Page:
A Response to Richard Brookheiser’s “All Junk, All the Time”

Richard Brookheiser throws every single indictment that he can think of at the institution of rock music. It is obvious that Brookheiser is writing merely to vent his personal feelings: he has no intention of learning more about the music that he has chosen to criticize so roundly. It is unfortunate for him, since if he had decided to actually listen to some rock music with an open mind, he would have been certain to hear some music that he would have liked. The first criticism that Brookheiser (1996) makes is that rock appeals to the masses, even to megachurches.
That, in itself, is not a bad thing to be entirely honest. Music should appeal to the masses. Regardless of whether there is a variety of music that only exists for the highbrow enjoyment of the elite class, the “average” person also needs to experience the sensation that listening to music can bring to a person. Music needs to “speak” to the person that listens to it, to have relevance to that listener, and perhaps even reflect the events in his or her life.
If rock appeals to the masses, it’s because most of its listeners understand the artist when the pain of rejected or unrequited love leads the artist to sing about the “first cut” being “deepest” or the sense of loss “counting the steps” of a retreating lover. Opera, after all, has the same theme, only it’s shouted at the top of one’s voice and in another language. Brookheiser (1996) also criticizes rock music for having “E Z 2 Play musical instruments” (p.

1), equaled by the apparent ease of the lyrics. Once again, he misses the point. Clearly, Brookheiser has not listened to enough rock music to appreciate the harpsichord used by the Beatles, the saxophone used by Billy Joel, or the experimental music used by more artists than it is possible to count. Rock music is about pushing the boundaries of acceptable sound. While much of the music can be played on the guitar, it is never about playing it “safe.
” Appreciate it or not, both the original and the remake of “Funky Town” make a statement with their electronic music–try that on the guitar! Neither are the vocals as simplistic as Brookheiser would make out. For every song with the simplicity of Natasha Bedingfield’s “Unwritten,” another song exists with the artistry of Celine Dion’s vocal riffs that makes the listener sit up and listen. Even more so, Brookheiser should listen to the sentiments expressed by those apparently simple or mumbled lyrics.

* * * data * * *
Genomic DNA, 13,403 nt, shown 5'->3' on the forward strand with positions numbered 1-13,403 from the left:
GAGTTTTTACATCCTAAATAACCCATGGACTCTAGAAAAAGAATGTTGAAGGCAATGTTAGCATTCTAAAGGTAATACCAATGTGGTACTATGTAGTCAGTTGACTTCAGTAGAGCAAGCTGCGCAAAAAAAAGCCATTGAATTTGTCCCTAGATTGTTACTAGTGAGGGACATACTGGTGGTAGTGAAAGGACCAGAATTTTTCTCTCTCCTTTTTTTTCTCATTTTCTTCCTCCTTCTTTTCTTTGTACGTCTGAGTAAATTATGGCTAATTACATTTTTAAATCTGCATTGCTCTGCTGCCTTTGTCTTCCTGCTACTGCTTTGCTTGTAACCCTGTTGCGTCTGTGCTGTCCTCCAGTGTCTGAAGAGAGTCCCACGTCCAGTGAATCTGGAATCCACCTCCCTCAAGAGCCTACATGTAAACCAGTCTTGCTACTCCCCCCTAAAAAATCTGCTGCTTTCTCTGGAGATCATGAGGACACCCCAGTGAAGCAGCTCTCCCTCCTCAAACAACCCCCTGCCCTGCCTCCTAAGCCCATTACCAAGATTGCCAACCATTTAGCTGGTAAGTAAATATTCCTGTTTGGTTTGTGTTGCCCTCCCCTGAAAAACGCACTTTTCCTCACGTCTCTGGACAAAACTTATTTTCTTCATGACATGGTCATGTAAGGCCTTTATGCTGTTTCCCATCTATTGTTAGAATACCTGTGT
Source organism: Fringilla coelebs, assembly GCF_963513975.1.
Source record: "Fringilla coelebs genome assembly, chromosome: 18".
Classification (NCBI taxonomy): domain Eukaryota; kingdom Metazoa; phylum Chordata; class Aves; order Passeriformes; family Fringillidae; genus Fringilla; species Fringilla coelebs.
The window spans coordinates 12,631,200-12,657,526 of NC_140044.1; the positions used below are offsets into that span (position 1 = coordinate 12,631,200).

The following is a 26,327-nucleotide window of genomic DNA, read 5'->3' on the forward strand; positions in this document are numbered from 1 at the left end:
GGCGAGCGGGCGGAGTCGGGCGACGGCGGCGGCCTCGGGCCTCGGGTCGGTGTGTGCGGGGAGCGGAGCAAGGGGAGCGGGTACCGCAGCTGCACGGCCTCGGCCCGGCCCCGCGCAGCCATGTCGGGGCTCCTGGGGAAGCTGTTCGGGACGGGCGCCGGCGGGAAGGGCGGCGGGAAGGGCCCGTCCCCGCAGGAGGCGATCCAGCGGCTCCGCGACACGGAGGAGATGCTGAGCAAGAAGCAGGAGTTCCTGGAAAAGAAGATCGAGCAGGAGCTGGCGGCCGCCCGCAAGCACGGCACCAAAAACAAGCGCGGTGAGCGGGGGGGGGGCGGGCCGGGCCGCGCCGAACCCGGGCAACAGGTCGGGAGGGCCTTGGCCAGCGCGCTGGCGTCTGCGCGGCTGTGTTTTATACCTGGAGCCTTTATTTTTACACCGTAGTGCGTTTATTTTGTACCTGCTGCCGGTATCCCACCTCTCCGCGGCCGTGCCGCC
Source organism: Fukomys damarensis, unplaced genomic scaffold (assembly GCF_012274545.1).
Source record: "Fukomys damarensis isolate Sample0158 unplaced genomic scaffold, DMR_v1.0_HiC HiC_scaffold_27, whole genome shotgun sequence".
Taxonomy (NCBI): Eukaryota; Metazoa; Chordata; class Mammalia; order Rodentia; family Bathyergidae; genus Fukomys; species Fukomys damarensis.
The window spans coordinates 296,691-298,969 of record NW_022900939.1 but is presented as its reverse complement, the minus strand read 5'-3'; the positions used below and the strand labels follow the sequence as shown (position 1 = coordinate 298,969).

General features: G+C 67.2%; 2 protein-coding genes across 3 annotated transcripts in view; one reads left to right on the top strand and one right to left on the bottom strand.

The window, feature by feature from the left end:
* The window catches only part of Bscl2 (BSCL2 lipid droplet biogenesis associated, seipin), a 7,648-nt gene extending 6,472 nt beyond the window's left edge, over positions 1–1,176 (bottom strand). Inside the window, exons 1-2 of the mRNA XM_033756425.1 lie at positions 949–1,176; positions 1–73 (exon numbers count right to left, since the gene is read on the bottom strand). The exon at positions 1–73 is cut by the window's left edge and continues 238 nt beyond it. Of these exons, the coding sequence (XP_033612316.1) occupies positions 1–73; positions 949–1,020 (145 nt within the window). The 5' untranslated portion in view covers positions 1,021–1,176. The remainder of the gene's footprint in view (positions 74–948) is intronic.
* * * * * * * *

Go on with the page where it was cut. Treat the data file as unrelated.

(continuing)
Even those without artistry purposefully state the writer’s hopes, fears, or social concerns. If Brookheiser feels that rock music fails as a memory marker because it is “crude and blank” (p. 1), obviously he has not been listening to the “right” kind of rock. “Rock” music is a genre that ps many areas, as he so rightfully points out. Snap some easy listening or oldies into the DVD player and even Brookheiser is likely to find music that he feels appropriate to mark even his most special memories.
All he has to do is to listen with an open mind and a whole new world will open up for him. Not every person is going to like every kind of music, or even every subgenre of every kind of music. Many people might know of country music, but not as many even know about its Cajun cousin, zydeco, let alone appreciate it. That lack of appreciation does not make zydeco any less of a valuable resource for the culture that produces it; rather, it speaks even more loudly to those who understand what it is trying to say.
Virtually every generation of parent has said, “in my day, music meant something! ” Yet even as we age and listen to the music that we once felt was so radical, it turns into something safe and familiar, associated with our youth. The television series, The Simpsons, did an episode in which the rock song “In the Garden of Eden”. Richard Brookheiser ends his essay with the statement, “It’s Bottom 40, all junk, all the time. And it’s here to stay” (2). Sadly enough for him: he’s right–and thank Heaven for it!
Reference
Brookheiser, R. (1996). All junk, all the time.  National Review.  Retrieved 23 July 2007 from http://findarticles.com/p/articles/mi_m1282/is_n22_v48/ai_18914547/pg_1

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